Monday, July 20, 2009

In Memoriam: Walter Cronkite

The Washington College community mourns the passing of Walter Cronkite, who delivered the Commencement address in 1983. In his familiar staccato tones, the veteran newsman recited a litany of the nation’s problems at the time, including the disarrayed economy, an overburdened welfare system, an overpriced medical system, a lack of social justice, and communications media, “particularly television, that far too often are far too superficial.”

But worse, he said, are pollution, depletion of natural resources, overpopulation and atomic proliferation. “These mega-problems are our modern four horsemen of the apocalypse,” he said. Students and others of their generation will have to get to work right away on solving those problems or face the destruction of our society.

It was a message that, 26 years later, still rings true.

In his first year in office, College President Douglass

Cater welcomed fellow journalist Walter Cronkite to

campus. Photo by Constance Stuart Larrabee

From the Washington College Reporter

Summer 1983

May 15 — It was a picture-perfect day. The sky was nearly cloudless and the morning sun was brilliant above the trimmed campus lawn. At the foot of the Hill, family, friends and the College’s 201st graduating class assembled to face the faculty, Board members, officials and dignitaries as the traditionally magnificent al fresco commencement began. Walter Cronkite, quintessential newsman and one of the most recognized individuals on American television, was on campus as commencement speaker. “Please be seated,” he told those who stood to applaud as he approached the podium to begin his address; “This may be a bit long.”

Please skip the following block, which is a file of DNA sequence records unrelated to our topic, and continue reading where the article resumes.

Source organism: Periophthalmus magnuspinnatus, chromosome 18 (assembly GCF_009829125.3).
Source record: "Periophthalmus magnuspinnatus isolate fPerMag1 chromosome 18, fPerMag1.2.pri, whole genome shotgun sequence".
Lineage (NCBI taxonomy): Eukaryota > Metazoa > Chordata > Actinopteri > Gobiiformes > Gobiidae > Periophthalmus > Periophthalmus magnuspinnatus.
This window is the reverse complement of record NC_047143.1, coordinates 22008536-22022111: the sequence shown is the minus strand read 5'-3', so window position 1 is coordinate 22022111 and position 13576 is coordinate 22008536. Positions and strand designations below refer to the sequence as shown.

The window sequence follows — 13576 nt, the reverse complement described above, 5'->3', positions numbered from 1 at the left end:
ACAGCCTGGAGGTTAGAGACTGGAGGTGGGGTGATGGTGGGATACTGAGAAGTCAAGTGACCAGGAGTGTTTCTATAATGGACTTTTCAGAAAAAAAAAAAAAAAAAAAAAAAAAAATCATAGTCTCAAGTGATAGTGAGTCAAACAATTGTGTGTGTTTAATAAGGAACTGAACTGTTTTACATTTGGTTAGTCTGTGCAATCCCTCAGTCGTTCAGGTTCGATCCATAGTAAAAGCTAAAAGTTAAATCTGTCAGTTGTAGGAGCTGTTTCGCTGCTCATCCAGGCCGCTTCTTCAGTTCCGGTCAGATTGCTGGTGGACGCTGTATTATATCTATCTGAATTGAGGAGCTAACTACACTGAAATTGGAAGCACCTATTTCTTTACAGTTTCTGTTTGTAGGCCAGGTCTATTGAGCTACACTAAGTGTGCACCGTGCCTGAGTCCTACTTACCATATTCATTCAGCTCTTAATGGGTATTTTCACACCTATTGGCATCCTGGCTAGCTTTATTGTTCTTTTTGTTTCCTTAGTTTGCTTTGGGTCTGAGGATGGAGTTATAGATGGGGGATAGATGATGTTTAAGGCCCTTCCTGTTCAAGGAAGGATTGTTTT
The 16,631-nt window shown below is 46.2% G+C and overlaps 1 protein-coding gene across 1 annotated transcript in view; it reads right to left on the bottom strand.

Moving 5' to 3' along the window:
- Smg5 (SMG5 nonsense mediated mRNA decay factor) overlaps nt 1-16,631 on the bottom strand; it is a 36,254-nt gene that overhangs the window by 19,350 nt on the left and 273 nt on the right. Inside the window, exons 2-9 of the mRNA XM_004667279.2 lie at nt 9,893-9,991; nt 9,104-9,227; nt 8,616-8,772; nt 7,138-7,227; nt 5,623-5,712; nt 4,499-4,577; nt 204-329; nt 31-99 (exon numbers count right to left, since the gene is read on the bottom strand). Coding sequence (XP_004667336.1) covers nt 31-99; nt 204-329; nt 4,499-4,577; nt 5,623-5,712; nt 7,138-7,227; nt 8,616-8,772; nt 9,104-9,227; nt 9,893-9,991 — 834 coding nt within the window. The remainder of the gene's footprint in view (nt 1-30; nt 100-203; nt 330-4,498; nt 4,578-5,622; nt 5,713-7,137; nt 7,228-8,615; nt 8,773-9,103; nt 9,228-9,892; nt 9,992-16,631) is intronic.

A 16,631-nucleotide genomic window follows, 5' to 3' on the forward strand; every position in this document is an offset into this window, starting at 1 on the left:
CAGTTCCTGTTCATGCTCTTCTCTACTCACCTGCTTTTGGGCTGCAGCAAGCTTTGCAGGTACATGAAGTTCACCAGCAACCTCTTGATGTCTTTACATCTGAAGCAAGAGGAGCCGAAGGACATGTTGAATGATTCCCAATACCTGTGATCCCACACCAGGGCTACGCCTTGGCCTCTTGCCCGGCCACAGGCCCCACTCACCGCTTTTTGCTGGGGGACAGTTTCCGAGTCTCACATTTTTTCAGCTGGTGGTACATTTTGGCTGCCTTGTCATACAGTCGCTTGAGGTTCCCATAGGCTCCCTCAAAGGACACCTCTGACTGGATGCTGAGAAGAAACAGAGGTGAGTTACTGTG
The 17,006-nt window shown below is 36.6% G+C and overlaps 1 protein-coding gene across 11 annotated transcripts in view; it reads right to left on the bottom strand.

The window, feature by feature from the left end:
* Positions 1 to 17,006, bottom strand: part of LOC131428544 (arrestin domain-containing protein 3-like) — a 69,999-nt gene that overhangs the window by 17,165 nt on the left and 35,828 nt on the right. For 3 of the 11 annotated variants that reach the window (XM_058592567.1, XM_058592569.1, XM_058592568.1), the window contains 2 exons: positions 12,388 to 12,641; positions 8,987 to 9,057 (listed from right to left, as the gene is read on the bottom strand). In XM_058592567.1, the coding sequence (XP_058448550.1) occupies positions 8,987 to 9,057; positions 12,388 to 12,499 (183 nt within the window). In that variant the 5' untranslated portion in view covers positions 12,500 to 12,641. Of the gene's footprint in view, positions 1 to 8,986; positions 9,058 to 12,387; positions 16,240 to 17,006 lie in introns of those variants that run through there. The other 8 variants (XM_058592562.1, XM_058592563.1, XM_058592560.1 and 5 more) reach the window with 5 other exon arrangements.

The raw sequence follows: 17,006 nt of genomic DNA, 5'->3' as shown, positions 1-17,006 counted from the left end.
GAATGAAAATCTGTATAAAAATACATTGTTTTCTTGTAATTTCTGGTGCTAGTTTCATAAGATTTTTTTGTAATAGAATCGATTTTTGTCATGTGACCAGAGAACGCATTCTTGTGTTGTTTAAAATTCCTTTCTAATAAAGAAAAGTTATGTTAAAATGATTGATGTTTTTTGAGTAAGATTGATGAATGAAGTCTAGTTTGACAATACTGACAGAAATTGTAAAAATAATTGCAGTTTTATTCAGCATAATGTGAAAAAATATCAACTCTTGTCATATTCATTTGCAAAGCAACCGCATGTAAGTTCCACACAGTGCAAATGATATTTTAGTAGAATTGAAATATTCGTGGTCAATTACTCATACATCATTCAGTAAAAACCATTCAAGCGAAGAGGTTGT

Photo by J. Tyler Campbell '76

It was a memorable address: Some remarked that it was challenging and, all in all, positive; others noted that it was somber and perhaps a bit gloomy. At one point, breaking away from the flow of his written text, Cronkite raised his eyes and said, “I think you are exceedingly fortunate—this class of 1983—to be graduating from a college the size of Washington. It is most important that this sort of institution prosper and grow in this country of ours. We’ve gotten too much involved in the immediate technical education which can be learned, in most cases, in a trade school, and we’re forgetting the broad liberal arts education that you’ve gotten here at Washington College.”

In his address, Walter Cronkite told the graduates that they are living simultaneously in five eras: “The atomic age, the computer age, the space age, the petro-chemical age and the telecommunications age,” and that “together they comprise a technological revolution perhaps almost certainly greater in its impact than the industrial revolution of the last century.” He predicted, “there is going to be a social and political and economic evolution, coming with such explosive suddenness as to have the character of revolution,” and he admonished them saying, “It is up to us—to you—to get into the leadership of that revolution.”